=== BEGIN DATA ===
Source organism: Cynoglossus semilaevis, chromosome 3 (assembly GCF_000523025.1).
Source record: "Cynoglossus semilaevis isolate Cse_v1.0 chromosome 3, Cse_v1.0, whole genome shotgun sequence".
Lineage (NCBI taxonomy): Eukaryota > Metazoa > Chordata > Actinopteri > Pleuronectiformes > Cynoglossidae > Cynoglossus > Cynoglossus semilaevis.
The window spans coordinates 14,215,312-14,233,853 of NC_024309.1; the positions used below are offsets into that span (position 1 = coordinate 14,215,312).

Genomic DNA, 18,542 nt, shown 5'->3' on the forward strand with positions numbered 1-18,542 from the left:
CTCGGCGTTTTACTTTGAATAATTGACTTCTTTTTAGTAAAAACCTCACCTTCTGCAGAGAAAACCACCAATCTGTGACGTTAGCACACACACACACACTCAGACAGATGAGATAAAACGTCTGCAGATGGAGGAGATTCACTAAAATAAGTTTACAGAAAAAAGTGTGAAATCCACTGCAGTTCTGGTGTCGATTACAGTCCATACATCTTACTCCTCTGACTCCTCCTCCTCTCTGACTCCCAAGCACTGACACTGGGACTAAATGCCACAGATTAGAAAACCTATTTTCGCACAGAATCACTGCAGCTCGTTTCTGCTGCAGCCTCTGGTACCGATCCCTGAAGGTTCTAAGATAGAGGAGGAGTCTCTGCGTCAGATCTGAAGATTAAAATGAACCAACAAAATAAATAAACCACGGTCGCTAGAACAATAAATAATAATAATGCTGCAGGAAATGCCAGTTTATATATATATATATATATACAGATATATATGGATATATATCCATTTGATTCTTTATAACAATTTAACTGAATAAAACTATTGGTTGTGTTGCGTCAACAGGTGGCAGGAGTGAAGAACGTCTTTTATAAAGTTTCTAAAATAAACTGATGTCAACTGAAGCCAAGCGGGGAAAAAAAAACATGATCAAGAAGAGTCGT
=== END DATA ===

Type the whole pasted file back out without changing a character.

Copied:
Source organism: Cynoglossus semilaevis, chromosome 3 (assembly GCF_000523025.1).
Source record: "Cynoglossus semilaevis isolate Cse_v1.0 chromosome 3, Cse_v1.0, whole genome shotgun sequence".
Lineage (NCBI taxonomy): Eukaryota > Metazoa > Chordata > Actinopteri > Pleuronectiformes > Cynoglossidae > Cynoglossus > Cynoglossus semilaevis.
The window spans coordinates 14,215,312-14,233,853 of NC_024309.1; the positions used below are offsets into that span (position 1 = coordinate 14,215,312).

Genomic DNA, 18,542 nt, shown 5'->3' on the forward strand with positions numbered 1-18,542 from the left:
CTCGGCGTTTTACTTTGAATAATTGACTTCTTTTTAGTAAAAACCTCACCTTCTGCAGAGAAAACCACCAATCTGTGACGTTAGCACACACACACACACTCAGACAGATGAGATAAAACGTCTGCAGATGGAGGAGATTCACTAAAATAAGTTTACAGAAAAAAGTGTGAAATCCACTGCAGTTCTGGTGTCGATTACAGTCCATACATCTTACTCCTCTGACTCCTCCTCCTCTCTGACTCCCAAGCACTGACACTGGGACTAAATGCCACAGATTAGAAAACCTATTTTCGCACAGAATCACTGCAGCTCGTTTCTGCTGCAGCCTCTGGTACCGATCCCTGAAGGTTCTAAGATAGAGGAGGAGTCTCTGCGTCAGATCTGAAGATTAAAATGAACCAACAAAATAAATAAACCACGGTCGCTAGAACAATAAATAATAATAATGCTGCAGGAAATGCCAGTTTATATATATATATATATATACAGATATATATGGATATATATCCATTTGATTCTTTATAACAATTTAACTGAATAAAACTATTGGTTGTGTTGCGTCAACAGGTGGCAGGAGTGAAGAACGTCTTTTATAAAGTTTCTAAAATAAACTGATGTCAACTGAAGCCAAGCGGGGAAAAAAAAACATGATCAAGAAGAGTCGT